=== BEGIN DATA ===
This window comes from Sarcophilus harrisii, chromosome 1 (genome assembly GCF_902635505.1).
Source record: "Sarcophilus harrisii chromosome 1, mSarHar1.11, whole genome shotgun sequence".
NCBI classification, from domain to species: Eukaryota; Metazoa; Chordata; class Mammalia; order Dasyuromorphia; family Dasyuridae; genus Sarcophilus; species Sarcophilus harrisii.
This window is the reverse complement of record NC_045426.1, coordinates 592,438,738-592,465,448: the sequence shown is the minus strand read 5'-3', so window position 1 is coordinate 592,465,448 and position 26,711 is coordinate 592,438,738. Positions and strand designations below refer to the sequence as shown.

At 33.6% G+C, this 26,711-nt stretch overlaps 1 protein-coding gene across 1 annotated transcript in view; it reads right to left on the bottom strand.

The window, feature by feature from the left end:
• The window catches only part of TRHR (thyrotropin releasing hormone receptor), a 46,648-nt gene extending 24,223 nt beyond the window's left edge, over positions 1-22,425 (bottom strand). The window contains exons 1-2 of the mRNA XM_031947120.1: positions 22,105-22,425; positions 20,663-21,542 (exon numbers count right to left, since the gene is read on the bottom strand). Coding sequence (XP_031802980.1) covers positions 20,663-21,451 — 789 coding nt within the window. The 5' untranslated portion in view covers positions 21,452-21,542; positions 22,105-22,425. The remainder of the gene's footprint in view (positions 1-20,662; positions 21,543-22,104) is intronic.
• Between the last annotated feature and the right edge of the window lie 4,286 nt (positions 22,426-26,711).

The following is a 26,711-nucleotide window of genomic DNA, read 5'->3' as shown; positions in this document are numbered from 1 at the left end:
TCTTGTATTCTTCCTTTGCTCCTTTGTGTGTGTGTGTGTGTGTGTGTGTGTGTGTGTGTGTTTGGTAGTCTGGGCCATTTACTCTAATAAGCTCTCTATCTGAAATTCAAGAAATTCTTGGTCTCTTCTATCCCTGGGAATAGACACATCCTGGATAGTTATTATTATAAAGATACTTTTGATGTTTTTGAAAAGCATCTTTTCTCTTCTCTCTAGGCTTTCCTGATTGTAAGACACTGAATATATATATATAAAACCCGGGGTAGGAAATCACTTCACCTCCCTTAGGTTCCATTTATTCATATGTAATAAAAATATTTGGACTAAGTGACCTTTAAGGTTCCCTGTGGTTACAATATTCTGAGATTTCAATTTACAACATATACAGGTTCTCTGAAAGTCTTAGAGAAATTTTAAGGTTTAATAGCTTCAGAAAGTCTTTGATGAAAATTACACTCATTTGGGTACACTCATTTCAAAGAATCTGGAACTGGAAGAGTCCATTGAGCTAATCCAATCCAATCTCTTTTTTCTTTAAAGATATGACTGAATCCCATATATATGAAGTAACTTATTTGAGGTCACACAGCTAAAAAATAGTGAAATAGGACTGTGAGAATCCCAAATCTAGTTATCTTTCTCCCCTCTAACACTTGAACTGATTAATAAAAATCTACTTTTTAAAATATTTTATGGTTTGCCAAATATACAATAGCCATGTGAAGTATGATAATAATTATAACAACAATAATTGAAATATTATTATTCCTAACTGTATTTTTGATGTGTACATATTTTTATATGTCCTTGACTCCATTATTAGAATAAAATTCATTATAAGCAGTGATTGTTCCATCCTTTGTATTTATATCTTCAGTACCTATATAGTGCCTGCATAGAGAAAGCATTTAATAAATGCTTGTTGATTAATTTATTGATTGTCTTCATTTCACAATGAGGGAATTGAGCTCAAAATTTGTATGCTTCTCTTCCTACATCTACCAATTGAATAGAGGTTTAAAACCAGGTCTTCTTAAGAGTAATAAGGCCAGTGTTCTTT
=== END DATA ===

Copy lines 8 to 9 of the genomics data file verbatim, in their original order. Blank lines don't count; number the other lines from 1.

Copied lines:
• Between the last annotated feature and the right edge of the window lie 4,286 nt (positions 22,426-26,711).

The following is a 26,711-nucleotide window of genomic DNA, read 5'->3' as shown; positions in this document are numbered from 1 at the left end: